Highly insulated building envelopes have become more commonplace as environmental imperatives require reduction of building carbon footprints. Whilst increased insulation levels reduce operational energy demand, the additional embodied energy investment can increase the buildings’ overall environmental impact. The embodied energy consideration can determine whether, and to what extent, additional insulation is justified. The following paper investigates the impact of uncertainties of embodied energy data on the cumulative operational and embodied energy analyses and holistically appraises its implications for different stakeholders involved with the construction sector. Limitations in current life cycle assessment (LCA) calculation methods and high uncertainty of available data are recognized and reflected in the analyses through studying available environmental product declarations of various types of insulation materials and by modelling a typical semi-detached residential building in the UK as the case study. The results of such approach illustrate ‘optimum insulation thicknesses’ beyond which the embodied energy penalty outweighs operational energy savings. These essentially represent idealized levels of building envelope insulation that can inform the development of future standards for low energy/carbon buildings and support the adoption of LCAs as decision-making tools in informing the urgent debate of optimal insulation requirements of buildings.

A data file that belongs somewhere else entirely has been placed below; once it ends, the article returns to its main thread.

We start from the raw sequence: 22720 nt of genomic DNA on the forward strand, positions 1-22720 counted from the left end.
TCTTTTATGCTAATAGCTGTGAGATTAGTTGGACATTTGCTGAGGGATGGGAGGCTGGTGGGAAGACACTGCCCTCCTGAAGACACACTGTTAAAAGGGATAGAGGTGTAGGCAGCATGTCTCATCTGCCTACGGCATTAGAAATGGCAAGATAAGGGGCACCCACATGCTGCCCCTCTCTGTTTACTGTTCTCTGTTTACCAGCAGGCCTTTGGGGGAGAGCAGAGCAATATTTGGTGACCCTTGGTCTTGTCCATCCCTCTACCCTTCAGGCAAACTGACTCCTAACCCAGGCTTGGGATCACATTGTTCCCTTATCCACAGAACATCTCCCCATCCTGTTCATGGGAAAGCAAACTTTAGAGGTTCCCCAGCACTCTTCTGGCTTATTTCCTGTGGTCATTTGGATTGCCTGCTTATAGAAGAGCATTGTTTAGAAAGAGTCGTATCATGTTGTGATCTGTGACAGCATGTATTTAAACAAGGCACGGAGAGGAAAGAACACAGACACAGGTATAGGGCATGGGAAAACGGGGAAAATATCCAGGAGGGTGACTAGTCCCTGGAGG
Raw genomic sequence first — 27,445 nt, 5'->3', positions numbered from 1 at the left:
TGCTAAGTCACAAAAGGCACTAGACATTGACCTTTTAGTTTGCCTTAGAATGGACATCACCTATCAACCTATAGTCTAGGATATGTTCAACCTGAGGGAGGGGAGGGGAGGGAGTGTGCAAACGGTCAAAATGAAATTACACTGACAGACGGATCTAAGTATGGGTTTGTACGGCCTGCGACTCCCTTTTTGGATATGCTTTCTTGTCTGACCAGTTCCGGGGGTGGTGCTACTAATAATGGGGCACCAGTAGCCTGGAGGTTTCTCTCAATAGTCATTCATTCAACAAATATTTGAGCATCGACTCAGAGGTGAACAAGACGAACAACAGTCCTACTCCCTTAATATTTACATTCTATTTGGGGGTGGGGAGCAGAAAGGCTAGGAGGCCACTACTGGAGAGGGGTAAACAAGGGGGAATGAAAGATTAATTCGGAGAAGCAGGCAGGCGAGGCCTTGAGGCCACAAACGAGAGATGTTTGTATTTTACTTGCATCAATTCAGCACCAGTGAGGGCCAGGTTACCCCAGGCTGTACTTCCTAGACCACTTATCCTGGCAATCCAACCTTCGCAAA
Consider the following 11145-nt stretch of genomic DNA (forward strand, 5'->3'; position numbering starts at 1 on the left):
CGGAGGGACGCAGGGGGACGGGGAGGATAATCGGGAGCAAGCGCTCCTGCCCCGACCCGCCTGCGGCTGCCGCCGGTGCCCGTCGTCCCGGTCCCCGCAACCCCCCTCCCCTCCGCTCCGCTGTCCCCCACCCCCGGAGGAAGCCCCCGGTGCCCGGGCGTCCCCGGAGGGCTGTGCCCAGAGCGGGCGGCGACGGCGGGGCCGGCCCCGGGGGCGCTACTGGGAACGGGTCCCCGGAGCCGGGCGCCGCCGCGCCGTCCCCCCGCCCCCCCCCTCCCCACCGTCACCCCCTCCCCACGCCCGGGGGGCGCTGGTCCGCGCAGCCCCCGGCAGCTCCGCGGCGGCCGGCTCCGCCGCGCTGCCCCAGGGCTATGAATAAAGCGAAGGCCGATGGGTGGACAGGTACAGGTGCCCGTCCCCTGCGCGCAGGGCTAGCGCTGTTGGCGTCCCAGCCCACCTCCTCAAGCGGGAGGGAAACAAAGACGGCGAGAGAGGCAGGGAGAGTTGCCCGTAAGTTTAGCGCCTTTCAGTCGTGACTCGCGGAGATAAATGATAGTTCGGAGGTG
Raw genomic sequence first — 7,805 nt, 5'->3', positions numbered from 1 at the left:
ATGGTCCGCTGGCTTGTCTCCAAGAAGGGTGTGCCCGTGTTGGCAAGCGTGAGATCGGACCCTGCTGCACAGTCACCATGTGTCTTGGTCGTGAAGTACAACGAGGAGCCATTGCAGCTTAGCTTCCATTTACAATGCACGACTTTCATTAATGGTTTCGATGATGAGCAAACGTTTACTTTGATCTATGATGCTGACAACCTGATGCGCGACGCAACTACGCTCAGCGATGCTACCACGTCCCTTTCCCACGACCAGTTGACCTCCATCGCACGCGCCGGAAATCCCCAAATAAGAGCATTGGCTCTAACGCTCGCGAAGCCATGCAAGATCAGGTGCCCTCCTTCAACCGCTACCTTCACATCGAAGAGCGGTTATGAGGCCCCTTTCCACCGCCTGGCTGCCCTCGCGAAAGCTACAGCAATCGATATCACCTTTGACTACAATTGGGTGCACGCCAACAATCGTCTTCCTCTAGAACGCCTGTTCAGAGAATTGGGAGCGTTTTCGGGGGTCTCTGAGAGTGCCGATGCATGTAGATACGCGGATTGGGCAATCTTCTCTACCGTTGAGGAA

Resalati, ShahaboddinKendrick, Christopher C.Hill, Callum
School of Architecture
Year of publication: 2019Date of RADAR deposit: 2019-10-02
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